There are no apostles today and there are no prophets today. Ephesians 2:20, they are in the foundation, but there are those men that the apostles initially appointed, the elders who have hopefully, in a chain of faithfulness appointed other faithful men who will also teach the word and train other men to be faithful and somewhere along the line this pulpit is connected to all those faithful pulpits going back to pulpits that were erected in Crete by Titus, an apostolic delegate.

Titus is all about legacy. It's all about appointing elders who will carry on gospel ministry. In fact, even in Titus two verses one to ten it's all that legacy within the body of Christ. Not only is there an emphasis on elders reproducing themselves, there is an emphasis on the congregation reproducing themselves. Older women teaching younger women, older men teaching younger men. I can't wait to get to Titus 2, when you've got this view of the Christian faith like a relay race where the faith is passed on dynamically, theologically, personally, historically. I hope you are involved in that.

Listen to this as we wrap up. Coming to Christ is a sprint. If you are not a Christian you I need to get into a sprint to Jesus. The sooner you come, the better, because the sun is setting, Jesus is coming, hell is filling, you need to come to Jesus. Sprint. Coming to Jesus as a sprint but coming after Jesus once you have come to Jesus, that's a marathon. That's running the race with endurance, day in and day out until death calls or Jesus comes. But it's one more thing, it's a sprint to get to Jesus, it's a marathon after Jesus, and it's a relay race where we are meant to pass on our faith to others.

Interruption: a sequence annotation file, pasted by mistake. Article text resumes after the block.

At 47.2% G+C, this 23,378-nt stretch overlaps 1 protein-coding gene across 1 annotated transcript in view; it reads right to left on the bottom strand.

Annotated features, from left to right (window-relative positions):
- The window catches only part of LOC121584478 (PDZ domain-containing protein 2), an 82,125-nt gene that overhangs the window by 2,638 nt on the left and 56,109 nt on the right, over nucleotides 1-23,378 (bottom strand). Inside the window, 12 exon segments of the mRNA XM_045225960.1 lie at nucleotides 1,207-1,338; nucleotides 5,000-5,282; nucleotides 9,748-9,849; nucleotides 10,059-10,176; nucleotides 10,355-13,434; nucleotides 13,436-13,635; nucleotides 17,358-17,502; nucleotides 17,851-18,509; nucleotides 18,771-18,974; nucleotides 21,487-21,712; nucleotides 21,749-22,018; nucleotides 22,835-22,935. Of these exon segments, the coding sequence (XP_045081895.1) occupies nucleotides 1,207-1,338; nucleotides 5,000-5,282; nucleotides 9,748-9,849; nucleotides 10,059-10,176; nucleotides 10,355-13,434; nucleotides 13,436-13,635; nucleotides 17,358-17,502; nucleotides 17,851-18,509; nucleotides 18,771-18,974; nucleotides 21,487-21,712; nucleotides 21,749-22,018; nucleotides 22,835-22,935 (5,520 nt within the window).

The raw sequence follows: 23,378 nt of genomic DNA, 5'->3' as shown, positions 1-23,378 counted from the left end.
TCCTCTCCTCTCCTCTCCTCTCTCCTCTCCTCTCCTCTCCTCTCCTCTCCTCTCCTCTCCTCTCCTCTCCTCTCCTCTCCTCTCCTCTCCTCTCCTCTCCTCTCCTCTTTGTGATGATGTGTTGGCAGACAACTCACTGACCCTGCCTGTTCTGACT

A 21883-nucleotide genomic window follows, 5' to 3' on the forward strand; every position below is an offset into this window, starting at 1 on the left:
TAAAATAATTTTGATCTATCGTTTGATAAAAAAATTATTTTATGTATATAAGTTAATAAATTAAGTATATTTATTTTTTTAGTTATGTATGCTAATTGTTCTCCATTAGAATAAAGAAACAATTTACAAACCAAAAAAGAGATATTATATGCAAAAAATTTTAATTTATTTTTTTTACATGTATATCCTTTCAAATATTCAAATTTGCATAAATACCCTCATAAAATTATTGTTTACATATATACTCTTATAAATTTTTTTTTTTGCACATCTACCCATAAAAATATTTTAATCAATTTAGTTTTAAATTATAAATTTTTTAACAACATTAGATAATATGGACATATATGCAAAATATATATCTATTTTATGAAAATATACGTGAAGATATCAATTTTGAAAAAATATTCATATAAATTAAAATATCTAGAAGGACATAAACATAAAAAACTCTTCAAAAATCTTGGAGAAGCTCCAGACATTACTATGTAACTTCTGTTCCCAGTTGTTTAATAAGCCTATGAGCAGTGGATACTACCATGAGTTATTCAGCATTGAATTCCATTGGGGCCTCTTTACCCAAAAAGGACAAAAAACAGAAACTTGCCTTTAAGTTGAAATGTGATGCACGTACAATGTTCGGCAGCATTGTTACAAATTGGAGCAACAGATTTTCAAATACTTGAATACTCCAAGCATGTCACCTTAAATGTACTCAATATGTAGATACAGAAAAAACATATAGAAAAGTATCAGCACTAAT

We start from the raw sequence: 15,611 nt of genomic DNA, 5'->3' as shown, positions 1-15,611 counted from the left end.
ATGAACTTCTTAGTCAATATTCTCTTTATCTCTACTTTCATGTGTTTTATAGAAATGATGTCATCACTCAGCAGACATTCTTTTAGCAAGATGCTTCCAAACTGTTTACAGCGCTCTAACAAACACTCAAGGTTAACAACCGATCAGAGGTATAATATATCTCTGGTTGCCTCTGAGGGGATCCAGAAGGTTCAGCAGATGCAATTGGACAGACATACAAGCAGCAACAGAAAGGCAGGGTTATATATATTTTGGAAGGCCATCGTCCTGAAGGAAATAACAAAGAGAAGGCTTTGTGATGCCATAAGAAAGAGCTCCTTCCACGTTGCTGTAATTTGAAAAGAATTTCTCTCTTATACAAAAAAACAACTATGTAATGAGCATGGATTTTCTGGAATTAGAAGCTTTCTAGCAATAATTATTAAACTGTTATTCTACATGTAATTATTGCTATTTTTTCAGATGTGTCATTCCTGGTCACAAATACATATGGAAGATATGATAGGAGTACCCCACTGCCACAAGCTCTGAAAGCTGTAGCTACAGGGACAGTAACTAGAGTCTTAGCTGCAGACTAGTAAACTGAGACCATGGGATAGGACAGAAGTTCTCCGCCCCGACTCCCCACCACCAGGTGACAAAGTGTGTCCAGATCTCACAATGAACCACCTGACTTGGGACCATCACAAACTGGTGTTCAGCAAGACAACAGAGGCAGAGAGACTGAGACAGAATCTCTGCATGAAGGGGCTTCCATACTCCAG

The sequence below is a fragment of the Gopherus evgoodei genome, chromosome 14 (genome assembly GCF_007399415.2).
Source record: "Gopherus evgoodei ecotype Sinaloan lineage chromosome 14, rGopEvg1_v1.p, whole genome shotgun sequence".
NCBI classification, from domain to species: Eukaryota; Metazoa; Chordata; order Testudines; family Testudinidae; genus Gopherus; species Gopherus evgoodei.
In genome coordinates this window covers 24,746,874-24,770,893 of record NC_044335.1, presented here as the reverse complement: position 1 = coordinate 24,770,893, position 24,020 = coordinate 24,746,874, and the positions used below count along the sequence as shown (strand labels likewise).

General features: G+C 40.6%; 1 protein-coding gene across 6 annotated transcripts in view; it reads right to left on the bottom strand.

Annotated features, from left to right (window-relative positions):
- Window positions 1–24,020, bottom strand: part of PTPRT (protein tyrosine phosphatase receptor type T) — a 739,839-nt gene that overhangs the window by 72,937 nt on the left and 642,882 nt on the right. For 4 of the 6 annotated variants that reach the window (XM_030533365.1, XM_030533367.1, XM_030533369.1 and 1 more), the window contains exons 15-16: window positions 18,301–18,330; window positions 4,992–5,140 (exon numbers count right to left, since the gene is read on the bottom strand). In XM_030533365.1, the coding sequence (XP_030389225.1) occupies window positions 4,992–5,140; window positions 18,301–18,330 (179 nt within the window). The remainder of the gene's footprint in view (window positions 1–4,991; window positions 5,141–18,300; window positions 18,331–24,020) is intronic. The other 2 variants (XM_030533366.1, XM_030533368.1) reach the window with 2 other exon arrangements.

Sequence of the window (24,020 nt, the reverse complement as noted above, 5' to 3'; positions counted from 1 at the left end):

Mom and dad, are you doing it? Every older man in this conversation, have you got a Timothy? Every older woman, in this congregation, have you got it Tina? Where you are pouring your life into her? That's what it's all about, getting things setting up for gospel continuity. That's what Titus is going to challenge you and me about.